KUALA LUMPUR (Reuters) - A former aide to Malaysian opposition leader Anwar Ibrahim told a Kuala Lumpur court on Thursday that he had been sodomised by the former deputy prime minister on more than one occasion.
Anwar, 63, has been charged with one count of consensual sodomy with Saiful Bukhari Azlan, now aged 25, relating to an incident in June 2008 in a Kuala Lumpur condominium and denies the charge which he says is politically motivated.
“I was sodomised by Anwar in this country and also outside the country, in Hong Kong, Singapore and Bangkok,” Saiful told the court under defence cross-examination.
All homosexual acts are illegal in this mainly Muslim Southeast Asian country and Anwar was found guilty of sodomy in 2000 after he was dismissed as deputy prime minister in 1998, although the conviction was quashed on appeal.
The court case is scheduled to last until August and Anwar’s lawyers have complained that he is not getting a fair trial as the judge has not released what they say is key evidence.
A conviction in the trial could carry a 20-year jail term, ending the career of the one politician who is seen to be capable of ending the 52-year rule of the National Front government that has ruled Malaysia since independence from Britain.
Malaysian media have lapped up lurid details of the politically charged trial and have published photos showing “in camera” trial proceedings that prompted complaints by the opposition of bias.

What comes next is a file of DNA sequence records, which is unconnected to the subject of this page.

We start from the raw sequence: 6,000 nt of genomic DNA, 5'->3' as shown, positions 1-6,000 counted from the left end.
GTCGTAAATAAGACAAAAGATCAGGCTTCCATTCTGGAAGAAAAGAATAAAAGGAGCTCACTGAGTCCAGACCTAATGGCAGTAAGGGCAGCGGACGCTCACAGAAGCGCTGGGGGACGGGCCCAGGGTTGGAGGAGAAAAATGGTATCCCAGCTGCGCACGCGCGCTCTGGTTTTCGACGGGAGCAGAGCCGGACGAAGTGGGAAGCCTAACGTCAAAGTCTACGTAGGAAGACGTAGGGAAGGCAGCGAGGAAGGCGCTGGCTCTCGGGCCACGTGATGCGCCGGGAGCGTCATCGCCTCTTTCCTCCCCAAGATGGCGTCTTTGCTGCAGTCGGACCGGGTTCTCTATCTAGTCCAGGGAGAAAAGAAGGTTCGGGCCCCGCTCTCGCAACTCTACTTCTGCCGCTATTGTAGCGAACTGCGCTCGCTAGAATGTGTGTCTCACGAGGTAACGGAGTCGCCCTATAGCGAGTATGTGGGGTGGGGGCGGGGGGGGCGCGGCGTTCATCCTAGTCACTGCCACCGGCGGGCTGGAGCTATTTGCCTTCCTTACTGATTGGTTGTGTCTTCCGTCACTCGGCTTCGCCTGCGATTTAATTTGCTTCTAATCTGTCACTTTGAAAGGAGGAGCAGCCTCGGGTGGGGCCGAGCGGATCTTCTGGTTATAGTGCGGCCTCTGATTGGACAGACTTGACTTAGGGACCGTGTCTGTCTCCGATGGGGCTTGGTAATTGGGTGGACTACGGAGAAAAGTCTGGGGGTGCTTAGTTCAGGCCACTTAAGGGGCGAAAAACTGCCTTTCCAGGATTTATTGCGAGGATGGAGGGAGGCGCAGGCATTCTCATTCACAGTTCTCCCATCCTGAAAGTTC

Karpal Singh, Anwar’s lead lawyer, accused Saiful of lying and said he had concocted the charges with Najib Razak, now the country’s premier and who was deputy prime minister in 2008, and who has admitted meeting the accuser.
“We are saying there is a political conspiracy. He (Saiful) went to see the then deputy prime minister... There can be no doubt there is a political conspiracy,” Karpal said.
Analysts say the sensational media coverage signals a more important battle over the case that is being waged in the court of public opinion between the Anwar-led opposition and Najib’s ruling coalition.
Anwar leads a three-party opposition group that denied the ruling coalition control in five of Malaysia’s 13 states in elections in 2008 but was hit by a series of recent setbacks, including the resignation of four opposition MPs.
The Malaysian Insider (www.themalaysianinsider.com) news website reported on Wednesday that more lawmakers were poised to quit the People’s Alliance and that it could lose control of a second state government. It lost one of the five states it ruled to defections last year.
Victory last month by the ruling National Front coalition in its first parliamentary by-election since the 2008 general election has also boosted the government’s confidence.
But analysts say the country’s non-Muslim minorities who abandoned the government due to alienation have yet to swing back to them. Tensions have also gone up due to a row over the use of the word “Allah” by Christians to describe God.
Najib took office in April 2009 pledging political and economic reforms to revive his ailing coalition and win back foreign investment.
Political uncertainties and diminishing competitiveness against the likes of China and Vietnam have helped dent foreign investment. Net portfolio and direct investment outflows reached $61 billion (41 billion pounds) in 2008 and 2009, according to official data.
Flows have returned to the Malaysian bond market, with official data showing foreign ownership of Malaysian government bonds rose to 55.4 billion Malaysian ringgit (11.6 billion pounds) as of March 10 from 41 billion ringgit, largely after a central bank rate hike and speculation of a Chinese currency revaluation.
Writing by David Chance; Editing by Nick Macfie